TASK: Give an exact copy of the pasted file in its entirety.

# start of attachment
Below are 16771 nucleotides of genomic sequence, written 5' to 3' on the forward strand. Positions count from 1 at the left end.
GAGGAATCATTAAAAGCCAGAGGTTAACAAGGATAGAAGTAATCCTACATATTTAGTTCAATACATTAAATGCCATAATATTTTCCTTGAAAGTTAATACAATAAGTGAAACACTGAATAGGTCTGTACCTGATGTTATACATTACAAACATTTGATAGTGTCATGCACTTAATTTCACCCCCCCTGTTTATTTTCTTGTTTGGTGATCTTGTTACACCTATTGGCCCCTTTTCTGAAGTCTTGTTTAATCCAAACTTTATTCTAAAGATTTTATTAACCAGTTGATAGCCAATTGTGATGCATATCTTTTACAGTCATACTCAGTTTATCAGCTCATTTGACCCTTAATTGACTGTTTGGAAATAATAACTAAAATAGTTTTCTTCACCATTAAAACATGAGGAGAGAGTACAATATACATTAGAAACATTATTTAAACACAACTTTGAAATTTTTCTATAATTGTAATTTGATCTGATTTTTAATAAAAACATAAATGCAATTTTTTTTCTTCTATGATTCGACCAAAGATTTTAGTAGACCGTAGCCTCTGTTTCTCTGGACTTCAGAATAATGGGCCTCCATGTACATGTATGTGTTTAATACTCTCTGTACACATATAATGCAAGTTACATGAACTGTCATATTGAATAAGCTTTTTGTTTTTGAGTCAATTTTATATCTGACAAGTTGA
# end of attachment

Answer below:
Below are 16771 nucleotides of genomic sequence, written 5' to 3' on the forward strand. Positions count from 1 at the left end.
GAGGAATCATTAAAAGCCAGAGGTTAACAAGGATAGAAGTAATCCTACATATTTAGTTCAATACATTAAATGCCATAATATTTTCCTTGAAAGTTAATACAATAAGTGAAACACTGAATAGGTCTGTACCTGATGTTATACATTACAAACATTTGATAGTGTCATGCACTTAATTTCACCCCCCCTGTTTATTTTCTTGTTTGGTGATCTTGTTACACCTATTGGCCCCTTTTCTGAAGTCTTGTTTAATCCAAACTTTATTCTAAAGATTTTATTAACCAGTTGATAGCCAATTGTGATGCATATCTTTTACAGTCATACTCAGTTTATCAGCTCATTTGACCCTTAATTGACTGTTTGGAAATAATAACTAAAATAGTTTTCTTCACCATTAAAACATGAGGAGAGAGTACAATATACATTAGAAACATTATTTAAACACAACTTTGAAATTTTTCTATAATTGTAATTTGATCTGATTTTTAATAAAAACATAAATGCAATTTTTTTTCTTCTATGATTCGACCAAAGATTTTAGTAGACCGTAGCCTCTGTTTCTCTGGACTTCAGAATAATGGGCCTCCATGTACATGTATGTGTTTAATACTCTCTGTACACATATAATGCAAGTTACATGAACTGTCATATTGAATAAGCTTTTTGTTTTTGAGTCAATTTTATATCTGACAAGTTGA